Behind network of new traders


THE dotcom bust was a bitter pill to swallow but Roslan Bakri Zakaria was determined to bounce back with a vengeance. Now at the helm of an entrepreneur group, the New Entrepreneur Forum, and an ICT company, he is pushing on to raise the competence of entrepreneurs and ultimately make a difference in the industry.  

NEF took shape in 1997 during the start of the Internet thrill. Over a casual meeting on a Saturday afternoon, a group of 10 entrepreneurs talked about the industry and the current issues they faced. 

“We found that all of us shared common interests and problems so we decided to meet up once a month,” said Roslan, 37. 

Initially known as the New Economy Forum, the group consisted of young bumiputra entrepreneurs who discussed the shape of the ICT industry and its development in the country. 

NEF then became an avenue where its members could leverage on each other’s expertise and skills. It also worked towards raising the competence of entrepreneurs in Malaysia. 

These meetings soon led to the first Netbash event that was held in 1998. A networking event, it drew an initial turnout of 56 people. 

“We started to bring in new people with a value to put into the group. Then the number grew to more than 100 and subsequently 400. However, the number later dwindled because there was nothing else to talk about,” admitted Roslan. 

The reason, he said, was that people knew what to do for a start-up but the industry itself was still not supportive. 

NEF’s focus then switched to ICT. 

A common complaint among entrepreneurs, said Roslan, was that they could not get the top people to meet up with them to present their ideas and business plans.  

Following this, NEF organised a gathering of CEOs, chairmen and government officials to meet with the entrepreneurs. 

Subsequently, government agencies started calling the NEF to tap young entrepreneurs to help with their projects, thus giving the group a higher purpose. 

Looking back at the dotcom cycle, Roslan felt that it had definitely been a bumpy ride.  

“There were a lot of entrepreneurs then, and a lot who wanted to go into the Net (business) because of the hype of it.  

“Then they discovered, hey, it was not as it seemed, but a lot of us survived the dotcom bust. The true entrepreneurs are those who survived till today,” he said.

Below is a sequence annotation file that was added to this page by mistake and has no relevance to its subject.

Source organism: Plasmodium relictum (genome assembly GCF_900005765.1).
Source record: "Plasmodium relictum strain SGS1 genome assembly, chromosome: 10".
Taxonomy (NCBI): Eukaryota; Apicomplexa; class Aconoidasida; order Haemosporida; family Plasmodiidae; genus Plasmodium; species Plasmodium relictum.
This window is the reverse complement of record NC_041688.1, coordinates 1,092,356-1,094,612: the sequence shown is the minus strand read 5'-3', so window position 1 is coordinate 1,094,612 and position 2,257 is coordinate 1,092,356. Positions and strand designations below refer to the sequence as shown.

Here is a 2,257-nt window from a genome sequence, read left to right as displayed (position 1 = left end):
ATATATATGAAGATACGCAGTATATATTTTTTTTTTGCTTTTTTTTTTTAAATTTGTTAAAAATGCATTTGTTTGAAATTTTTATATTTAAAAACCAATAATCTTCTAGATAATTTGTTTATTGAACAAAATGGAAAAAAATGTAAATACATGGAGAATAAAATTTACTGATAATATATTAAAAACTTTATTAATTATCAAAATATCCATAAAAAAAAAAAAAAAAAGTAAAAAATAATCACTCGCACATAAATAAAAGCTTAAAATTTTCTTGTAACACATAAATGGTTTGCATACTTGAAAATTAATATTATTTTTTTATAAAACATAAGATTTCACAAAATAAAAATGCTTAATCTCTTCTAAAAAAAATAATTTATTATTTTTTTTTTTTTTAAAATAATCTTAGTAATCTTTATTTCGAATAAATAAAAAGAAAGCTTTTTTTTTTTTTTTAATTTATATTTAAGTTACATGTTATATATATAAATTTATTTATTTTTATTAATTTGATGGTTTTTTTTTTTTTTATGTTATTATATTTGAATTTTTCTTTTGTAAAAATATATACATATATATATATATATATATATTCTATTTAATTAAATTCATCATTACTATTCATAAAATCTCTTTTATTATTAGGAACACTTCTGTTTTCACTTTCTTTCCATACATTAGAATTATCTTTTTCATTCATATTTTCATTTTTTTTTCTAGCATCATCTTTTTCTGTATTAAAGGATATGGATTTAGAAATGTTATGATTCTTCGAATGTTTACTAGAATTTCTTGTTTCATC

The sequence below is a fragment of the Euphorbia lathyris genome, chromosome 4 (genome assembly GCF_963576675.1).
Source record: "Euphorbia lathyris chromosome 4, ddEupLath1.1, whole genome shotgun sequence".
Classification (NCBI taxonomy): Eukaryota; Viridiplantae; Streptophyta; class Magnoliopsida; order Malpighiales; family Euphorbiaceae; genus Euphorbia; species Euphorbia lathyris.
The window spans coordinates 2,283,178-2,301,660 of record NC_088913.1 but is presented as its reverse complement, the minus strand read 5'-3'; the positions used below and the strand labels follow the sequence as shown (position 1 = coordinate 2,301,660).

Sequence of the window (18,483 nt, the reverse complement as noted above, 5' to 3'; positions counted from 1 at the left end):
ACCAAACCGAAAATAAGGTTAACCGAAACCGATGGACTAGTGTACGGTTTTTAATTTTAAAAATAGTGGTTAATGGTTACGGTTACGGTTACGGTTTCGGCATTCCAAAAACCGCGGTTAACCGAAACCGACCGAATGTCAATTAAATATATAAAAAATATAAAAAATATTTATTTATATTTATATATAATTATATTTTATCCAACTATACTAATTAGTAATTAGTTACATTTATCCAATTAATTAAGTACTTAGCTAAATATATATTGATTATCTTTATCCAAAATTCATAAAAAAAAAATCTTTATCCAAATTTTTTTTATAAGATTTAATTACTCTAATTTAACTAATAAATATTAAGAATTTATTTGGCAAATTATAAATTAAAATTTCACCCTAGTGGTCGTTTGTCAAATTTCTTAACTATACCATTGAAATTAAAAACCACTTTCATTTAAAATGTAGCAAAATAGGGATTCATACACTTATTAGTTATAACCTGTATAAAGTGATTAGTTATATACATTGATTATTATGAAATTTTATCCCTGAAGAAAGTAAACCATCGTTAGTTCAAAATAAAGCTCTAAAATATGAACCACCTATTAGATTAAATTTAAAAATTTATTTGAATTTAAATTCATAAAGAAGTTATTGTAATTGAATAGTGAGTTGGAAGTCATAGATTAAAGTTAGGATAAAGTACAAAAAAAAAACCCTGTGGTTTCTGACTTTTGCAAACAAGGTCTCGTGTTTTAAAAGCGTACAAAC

He added that existing entrepreneurs were more seasoned and cautious in their ways.  

“They refused to fold their company because they still believed in their ideas,” said Roslan, who went without pay for a year when his earlier company, Mu’min Sdn Bhd, closed down. (Under Mu’min, Roslan also created a new company that focused on Islamic travel and performing Umrah). 

The perennial problem faced by entrepreneurs is funding, Roslan said.  

“There is a big gap between venture capitalists and entrepreneurs. We are still pushing to fill that gap,” said Roslan, adding that NEF works closely with the Technopreneurs Association of Malaysia (TeAM). 

NEF and TeAM prepared a paper last year entitled Early Stage Funding, Creating a New Catalyst which was forwarded to the National Economic Action Council (NEAC).  

Inevitably, NEF’s focus this year is funding and marketing both locally and overseas. 

“The main challenge for NEF is trying to break the barrier of the old school. People are comfortable doing things in a certain style and, if asked to change, will be resistant. We have to change the mindset of the industry,” he said. 

In the next five years, Roslan envisaged the role of NEF as one that will still be behind the scenes.  

“We will still push for policies and position papers so that our voice can be heard. We also feel that the results of what we do now will only be felt later,” he said, adding that NEF is also working closely with the Multimedia Development Corporation (MDC). 

Holder of a Diploma in Accountancy from Institut Teknologi Mara and a degree in Economics from Indiana State University, US, Roslan is also a member of the Malaysian-Saudi Business Council. 

Besides his involvement in NEF, Roslan is also the co-founder and chief executive officer of Innovation City Sdn Bhd (Innovasia), an Islamic ICT solutions provider.  

He admitted that the company also faced sustainability issues. 

At the moment, it is waiting for funding from a venture capitalist to build an Islamic Knowledge Management System (IKMS). 

“With the growing number of Muslims in the world, a lot of agencies recognise the new market for new Muslims. The main problem in the Muslim world is the difficulty in getting articulated and verified opinions about Islam in specific topics, such as insurance. 

“We have tailored IKMS to provide content for the Islamic world to be used by the non-Islamic world,” he said. 

He further explained that getting content from the Quran, hadith and fatwa was not difficult but creating an application that extracted the content and linking it to the related issues – such as insurance, cloning or heart transplants, for example – was tough. 

Asked if he considered himself a religious person, Roslan said that he was “getting there”. 

“Once one appreciates and understands what he is doing, it will be more meaningful, and I’m still in that process,” said Roslan, who reads at least two pages of the Quran every morning. 

Roslan, who has six siblings, spends a lot of time with his wife, something that his father, a former Government servant in the Customs and Excise Department, instilled in him. 

“My weekends are strictly off unless really necessary,” added the movie buff, who credited his wife, an assistant manager of contracts, for being supportive during his low points in life. 

Once an ardent basketball player who represented Selangor in the non-Chinese basketball tournaments, Roslan is now trying to pick up the slower-paced sport of golf.  

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